It was a mind-boggling trip that invited the travellers to interact with communities and cultures along the way – what travel agents today are touting as “experiential travel” -minus the comfy bed and tasty food at the end of the day.
Natural Wonders of the World
Natural Wonders of the World (DK Publishing, 2017) is a jaw-droppingly gorgeous companion to Journey, a continent-by-continent trip to the most astonishing landscapes on earth. Seriously – together, the two books let you plan the places you really do need to see before you leave this veil of tears.
From England’s Lake District, to the granite domes of Yosemite, the Pantanal wetlands in Brazil, Bolivia and Paraguay, the Carlsbad Caves in New Mexico, the surreal landscape of the Serengeti and tons of other gasp-worthy locations, Natural Wonders combines the most beautiful landscape photography I have ever seen with illustrations and 3-D terrain models to show how the landscape came to be, and bios on the plants and animals that live in each place that bring the landscape to life.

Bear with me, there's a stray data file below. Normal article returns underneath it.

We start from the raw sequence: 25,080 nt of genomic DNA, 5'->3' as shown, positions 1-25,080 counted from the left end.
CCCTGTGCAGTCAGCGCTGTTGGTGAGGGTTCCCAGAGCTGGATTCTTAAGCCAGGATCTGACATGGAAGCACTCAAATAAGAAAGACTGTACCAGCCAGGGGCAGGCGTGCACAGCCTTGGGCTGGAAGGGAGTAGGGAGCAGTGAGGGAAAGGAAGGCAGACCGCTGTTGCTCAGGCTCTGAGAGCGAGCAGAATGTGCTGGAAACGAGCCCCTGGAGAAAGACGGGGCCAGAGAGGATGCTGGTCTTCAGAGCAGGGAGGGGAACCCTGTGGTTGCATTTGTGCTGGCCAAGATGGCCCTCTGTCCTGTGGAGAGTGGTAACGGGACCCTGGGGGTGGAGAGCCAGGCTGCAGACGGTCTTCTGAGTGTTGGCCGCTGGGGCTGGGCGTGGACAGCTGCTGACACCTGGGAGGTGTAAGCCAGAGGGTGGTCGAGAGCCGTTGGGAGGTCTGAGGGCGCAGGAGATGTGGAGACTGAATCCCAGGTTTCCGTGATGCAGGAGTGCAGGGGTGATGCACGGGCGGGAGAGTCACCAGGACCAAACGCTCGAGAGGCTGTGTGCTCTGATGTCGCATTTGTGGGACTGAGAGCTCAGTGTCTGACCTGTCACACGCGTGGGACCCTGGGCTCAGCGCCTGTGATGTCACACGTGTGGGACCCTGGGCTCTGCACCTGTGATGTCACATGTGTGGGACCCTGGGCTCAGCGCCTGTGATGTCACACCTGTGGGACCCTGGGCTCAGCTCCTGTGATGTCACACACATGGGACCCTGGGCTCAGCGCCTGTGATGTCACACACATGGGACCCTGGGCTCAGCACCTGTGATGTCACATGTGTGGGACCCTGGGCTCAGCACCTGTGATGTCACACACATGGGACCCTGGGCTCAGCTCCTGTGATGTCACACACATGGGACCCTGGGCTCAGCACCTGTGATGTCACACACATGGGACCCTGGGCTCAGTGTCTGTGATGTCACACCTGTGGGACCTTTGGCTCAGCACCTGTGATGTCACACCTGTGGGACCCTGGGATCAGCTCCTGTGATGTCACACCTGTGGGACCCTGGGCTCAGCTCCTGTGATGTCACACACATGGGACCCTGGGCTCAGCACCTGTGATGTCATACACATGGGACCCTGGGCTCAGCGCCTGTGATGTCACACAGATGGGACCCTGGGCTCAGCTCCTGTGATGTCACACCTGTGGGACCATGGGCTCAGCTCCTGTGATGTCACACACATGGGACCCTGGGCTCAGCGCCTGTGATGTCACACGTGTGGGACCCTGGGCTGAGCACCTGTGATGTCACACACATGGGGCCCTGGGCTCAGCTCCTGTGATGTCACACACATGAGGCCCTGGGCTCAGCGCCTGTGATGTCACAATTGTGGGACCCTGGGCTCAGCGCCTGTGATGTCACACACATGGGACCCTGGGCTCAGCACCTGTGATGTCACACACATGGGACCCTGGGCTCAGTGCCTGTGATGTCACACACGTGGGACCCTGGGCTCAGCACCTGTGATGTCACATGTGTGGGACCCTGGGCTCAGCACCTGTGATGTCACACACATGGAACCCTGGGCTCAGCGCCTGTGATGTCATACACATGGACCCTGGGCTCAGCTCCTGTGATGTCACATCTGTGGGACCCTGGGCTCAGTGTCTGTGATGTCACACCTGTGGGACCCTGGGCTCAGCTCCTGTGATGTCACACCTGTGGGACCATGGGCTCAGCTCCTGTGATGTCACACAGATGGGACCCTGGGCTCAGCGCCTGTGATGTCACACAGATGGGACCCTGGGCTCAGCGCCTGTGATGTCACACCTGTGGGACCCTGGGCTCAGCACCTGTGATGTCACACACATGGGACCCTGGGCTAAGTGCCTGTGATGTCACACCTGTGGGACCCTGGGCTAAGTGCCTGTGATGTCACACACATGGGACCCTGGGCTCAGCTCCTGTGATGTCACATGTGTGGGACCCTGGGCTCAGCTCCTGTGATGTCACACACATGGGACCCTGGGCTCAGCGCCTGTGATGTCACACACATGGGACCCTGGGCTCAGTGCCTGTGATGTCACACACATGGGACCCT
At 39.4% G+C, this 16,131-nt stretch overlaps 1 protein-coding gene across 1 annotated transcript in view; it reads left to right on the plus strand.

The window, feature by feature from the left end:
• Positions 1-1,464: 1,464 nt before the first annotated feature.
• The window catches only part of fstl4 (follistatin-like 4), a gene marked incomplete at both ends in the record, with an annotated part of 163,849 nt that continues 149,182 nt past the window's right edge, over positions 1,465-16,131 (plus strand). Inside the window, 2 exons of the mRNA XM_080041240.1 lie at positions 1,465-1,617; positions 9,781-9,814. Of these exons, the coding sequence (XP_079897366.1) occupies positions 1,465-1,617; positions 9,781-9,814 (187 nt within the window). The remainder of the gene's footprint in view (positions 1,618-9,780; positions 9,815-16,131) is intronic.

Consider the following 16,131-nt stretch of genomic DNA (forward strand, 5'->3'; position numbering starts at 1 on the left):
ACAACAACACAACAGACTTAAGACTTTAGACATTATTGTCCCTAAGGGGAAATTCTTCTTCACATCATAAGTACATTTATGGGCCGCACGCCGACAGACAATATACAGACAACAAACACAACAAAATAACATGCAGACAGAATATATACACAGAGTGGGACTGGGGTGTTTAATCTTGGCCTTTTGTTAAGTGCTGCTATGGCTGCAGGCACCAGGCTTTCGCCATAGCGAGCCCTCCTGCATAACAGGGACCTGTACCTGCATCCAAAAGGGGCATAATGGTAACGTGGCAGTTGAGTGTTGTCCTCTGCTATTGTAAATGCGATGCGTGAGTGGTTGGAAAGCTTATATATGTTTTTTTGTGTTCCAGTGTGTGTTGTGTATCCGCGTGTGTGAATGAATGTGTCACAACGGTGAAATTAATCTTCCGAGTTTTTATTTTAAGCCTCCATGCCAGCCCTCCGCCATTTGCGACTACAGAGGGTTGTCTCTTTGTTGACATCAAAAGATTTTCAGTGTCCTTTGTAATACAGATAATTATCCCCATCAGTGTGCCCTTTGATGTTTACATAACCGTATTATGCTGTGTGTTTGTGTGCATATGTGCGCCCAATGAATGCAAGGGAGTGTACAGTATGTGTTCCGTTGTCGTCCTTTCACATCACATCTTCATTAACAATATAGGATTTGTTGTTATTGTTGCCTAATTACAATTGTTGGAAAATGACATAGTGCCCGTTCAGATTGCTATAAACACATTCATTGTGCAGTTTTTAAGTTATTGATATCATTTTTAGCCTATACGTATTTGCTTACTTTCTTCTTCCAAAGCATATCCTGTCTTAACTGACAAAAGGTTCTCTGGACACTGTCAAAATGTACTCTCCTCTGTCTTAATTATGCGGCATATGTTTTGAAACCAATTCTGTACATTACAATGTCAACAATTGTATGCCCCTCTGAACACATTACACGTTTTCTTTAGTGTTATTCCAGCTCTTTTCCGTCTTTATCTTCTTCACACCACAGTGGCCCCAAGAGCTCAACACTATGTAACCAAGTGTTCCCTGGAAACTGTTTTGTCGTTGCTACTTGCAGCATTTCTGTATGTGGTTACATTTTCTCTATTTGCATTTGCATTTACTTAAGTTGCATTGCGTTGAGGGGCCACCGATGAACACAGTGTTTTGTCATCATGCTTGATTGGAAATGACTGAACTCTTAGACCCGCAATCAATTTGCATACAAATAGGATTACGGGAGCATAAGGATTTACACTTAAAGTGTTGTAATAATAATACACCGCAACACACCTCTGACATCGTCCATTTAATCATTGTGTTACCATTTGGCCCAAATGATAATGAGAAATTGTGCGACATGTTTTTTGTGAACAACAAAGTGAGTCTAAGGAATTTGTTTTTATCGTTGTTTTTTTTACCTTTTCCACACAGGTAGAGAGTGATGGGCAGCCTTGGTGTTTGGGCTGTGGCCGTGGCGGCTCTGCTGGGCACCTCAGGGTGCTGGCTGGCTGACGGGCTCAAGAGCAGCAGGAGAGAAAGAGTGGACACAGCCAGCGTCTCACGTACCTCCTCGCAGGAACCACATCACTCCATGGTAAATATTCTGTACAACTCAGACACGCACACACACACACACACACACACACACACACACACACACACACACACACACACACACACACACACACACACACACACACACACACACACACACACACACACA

Natural Wonders isn’t just cake, though. Easy-to-understand graphics reveal the geology, physics, chemistry, botany and zoology behind the features the way I wish my high school science teachers had.
Did you know that glaciers that flow to the coast extend only a short distance over the sea? Then the stress created by the glacier’s weight causes chunks to break off and float away as icebergs. This is called iceberg calving. You’re welcome.
If you’re like me, you’re thinking about eating more fish – it’s healthy, right? – but you’re worried about sustainability and mercury levels and offshore farmed fish treated with antibiotics. And a bunch of other stuff you don’t actually understand.
Well, now you have your personal fish and seafood sommelier to sort it all out for you.